Big Sky is the latest series from visionary storyteller David E. Kelley, who is behind “Big Little Lies”. The series follows Private detectives Cassie Dewell and Jenny Hoyt, who are searching for two sisters who have been kidnapped by a truck driver on a remote highway in Montana. But when they discover that these are not the only girls who have disappeared in the area, they must race against the clock to stop the killer before another woman is taken.
In the fifth episode, Jenny and Cassie feel as if they’re closing in on Legarski, but they are racing against the clock as he and Ronald are preparing to move the girls. The pace of the episode starts picking up some speed as the detectives get closer to solving the case. This makes the episode much more enjoyable as, after 4 episodes, it feels like the story needs to move on a little. Which thankfully it does, as I was beginning to think the entire season was just going to be a constant game of cat and mouse.
The focus is once again back on the kidnapped girls, as they try to convince Ronald to let them go, but after being spooked by the detectives, Big Rich & Ronald find they have to get rid of the girls, especially after the close call the previous night.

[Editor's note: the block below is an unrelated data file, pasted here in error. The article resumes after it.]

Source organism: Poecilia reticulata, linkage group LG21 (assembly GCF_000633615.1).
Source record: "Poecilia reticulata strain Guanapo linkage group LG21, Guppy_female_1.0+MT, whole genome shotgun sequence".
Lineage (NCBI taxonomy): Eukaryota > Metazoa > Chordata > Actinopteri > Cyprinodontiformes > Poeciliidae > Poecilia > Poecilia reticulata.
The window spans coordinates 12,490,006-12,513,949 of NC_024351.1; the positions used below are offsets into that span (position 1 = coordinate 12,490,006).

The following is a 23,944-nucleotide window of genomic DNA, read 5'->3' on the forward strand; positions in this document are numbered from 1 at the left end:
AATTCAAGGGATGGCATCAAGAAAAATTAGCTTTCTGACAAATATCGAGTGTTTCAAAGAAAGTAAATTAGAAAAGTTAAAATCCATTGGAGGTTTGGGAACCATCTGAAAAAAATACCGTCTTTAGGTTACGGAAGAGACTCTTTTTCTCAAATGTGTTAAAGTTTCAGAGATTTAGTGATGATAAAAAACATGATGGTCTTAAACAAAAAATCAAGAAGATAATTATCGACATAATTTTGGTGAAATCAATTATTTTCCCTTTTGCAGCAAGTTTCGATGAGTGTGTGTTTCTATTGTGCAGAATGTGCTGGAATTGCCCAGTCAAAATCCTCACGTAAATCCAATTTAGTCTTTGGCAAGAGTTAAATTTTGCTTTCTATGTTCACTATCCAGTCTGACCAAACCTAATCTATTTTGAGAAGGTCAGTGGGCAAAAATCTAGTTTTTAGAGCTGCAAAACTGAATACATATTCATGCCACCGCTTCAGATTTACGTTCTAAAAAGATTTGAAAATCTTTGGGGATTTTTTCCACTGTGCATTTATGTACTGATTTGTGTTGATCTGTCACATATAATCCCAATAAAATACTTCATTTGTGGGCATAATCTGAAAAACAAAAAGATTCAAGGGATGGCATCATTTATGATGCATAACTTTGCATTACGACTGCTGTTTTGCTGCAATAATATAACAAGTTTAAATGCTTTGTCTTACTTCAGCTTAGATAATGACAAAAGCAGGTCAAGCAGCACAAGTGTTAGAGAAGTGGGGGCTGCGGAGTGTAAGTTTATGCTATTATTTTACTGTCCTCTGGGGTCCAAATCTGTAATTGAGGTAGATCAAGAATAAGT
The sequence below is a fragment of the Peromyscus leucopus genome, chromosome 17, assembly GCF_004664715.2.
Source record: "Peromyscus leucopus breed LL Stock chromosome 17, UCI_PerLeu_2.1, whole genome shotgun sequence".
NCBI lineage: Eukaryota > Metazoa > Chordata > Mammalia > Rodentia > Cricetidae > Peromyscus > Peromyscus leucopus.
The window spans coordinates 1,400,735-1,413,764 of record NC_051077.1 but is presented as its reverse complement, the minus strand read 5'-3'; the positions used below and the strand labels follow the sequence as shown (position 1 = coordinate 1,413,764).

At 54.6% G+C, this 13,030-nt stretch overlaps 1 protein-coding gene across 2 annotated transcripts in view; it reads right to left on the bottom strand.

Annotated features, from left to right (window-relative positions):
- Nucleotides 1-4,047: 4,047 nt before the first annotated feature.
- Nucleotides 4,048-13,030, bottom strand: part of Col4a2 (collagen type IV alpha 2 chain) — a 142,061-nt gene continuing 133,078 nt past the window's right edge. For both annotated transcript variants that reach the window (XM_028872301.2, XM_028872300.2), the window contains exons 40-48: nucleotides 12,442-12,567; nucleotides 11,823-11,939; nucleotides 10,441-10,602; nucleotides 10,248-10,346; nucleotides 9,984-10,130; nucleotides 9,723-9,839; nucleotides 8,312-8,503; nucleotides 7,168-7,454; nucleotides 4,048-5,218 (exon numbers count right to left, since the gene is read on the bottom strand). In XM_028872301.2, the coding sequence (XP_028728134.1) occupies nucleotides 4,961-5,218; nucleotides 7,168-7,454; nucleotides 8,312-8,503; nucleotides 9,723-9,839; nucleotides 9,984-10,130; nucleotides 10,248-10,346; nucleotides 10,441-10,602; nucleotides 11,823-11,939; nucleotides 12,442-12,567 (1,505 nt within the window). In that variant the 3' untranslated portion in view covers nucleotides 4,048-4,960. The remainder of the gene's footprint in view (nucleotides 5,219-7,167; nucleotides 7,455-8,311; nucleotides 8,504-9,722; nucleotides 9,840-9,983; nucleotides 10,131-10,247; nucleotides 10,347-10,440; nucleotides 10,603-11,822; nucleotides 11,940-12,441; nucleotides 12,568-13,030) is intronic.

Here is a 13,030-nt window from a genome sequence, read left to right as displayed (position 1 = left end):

With Jenny arrested following their run-in with the law, it leaves Cassie to carry on the search as she knows she’s so close to tracking the girls down and time is running out. t’s only when Cassie speaks to Big Rick’s wife, Merilee, that she gets an idea about where he is, leading to one epic confrontation that delivers a huge cliffhanger.
One of the things I like about this show is, the villains are very complex, since they aren’t just a one-dimensional bad guy. Especially with the writers incorporating the current situation in the United States, where he is a defence state trooper who is playing upon Cassie being a racist and that “Blue Lives Matter”. All this deflecting makes his character so much more believable and with us knowing what he is actually doing, makes him even more evil and manipulative. While some might argue that the show doesn’t need these little references, it makes it feel much more current.
I’ve been really enjoying “Big Sky”, the characters have slowly been fleshed out over the past 5 episodes, pulling you into the show. While it took a little while to get going, this episode feels like that’s all been worth it, but it also leads me to wonder, where is this show going for the rest of the season.
Rating 4 out of 5.